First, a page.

Viscious, nasty, horrid hawthorn.

I was very excited to find this plant on the property originally because it was likely planted by early settlers in an attempt to create boundaries. Most of the hawthorn has been found along the two stone walls that bound the property. Likely these walls were topped with Hawthorn hedges, a common practice in English agriculture prior to the advent of barbed-wire. Hawthorn hedges were as ubiquitous in their day as barbed wire is now.

The barbs on hawthorn can be up to 2 inches in length, and cut you just as badly as any barbed-wire. Its really¬†vicious¬†stuff, and my chickens have figured out that I can’t put them to bed for the night if they are hiding under the hawthorn tree in front of the house.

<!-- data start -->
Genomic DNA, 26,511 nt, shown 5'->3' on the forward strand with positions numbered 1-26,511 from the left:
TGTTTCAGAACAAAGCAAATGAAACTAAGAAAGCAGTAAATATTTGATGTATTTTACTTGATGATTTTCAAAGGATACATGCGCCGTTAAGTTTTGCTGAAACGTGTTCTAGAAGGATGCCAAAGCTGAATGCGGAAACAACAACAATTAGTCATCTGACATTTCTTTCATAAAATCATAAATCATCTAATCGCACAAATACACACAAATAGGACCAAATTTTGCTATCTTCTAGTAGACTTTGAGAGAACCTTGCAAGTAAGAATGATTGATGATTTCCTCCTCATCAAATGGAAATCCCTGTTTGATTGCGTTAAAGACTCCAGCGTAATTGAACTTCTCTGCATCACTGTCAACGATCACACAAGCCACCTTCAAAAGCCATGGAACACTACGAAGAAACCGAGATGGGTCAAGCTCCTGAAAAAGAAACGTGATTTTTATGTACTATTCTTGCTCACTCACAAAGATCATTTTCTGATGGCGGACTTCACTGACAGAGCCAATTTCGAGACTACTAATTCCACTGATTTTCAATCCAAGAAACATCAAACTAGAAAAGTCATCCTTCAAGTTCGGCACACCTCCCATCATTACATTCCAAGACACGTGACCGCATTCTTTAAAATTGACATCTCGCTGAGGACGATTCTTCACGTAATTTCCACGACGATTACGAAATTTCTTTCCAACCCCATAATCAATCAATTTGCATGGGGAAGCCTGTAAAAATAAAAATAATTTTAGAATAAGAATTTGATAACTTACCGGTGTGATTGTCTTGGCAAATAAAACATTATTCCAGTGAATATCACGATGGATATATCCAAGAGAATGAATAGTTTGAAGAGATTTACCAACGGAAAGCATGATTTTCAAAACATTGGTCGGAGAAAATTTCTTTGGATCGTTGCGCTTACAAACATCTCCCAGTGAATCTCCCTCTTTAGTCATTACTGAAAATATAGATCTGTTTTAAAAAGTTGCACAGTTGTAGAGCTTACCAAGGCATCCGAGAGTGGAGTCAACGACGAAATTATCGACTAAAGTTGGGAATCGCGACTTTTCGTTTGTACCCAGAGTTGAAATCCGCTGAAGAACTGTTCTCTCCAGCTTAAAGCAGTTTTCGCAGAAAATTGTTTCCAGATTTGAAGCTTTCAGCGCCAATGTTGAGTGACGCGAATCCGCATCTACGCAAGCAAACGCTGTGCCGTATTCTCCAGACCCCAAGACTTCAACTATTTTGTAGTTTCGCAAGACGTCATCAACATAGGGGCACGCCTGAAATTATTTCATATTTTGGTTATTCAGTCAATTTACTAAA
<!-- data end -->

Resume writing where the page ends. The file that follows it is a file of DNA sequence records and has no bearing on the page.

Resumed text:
The traditional use of hawthorn is to create fencing from it. The cost-benefit of definitely favours barbed-wire which is significantly easier to maintain and repair. Farmers were happy to do away with hedges, and replace them with something more controllable and reliable. Hawthorn hedges, while nice will not likely be featured on our property as they will require to great an effort to create and maintain.

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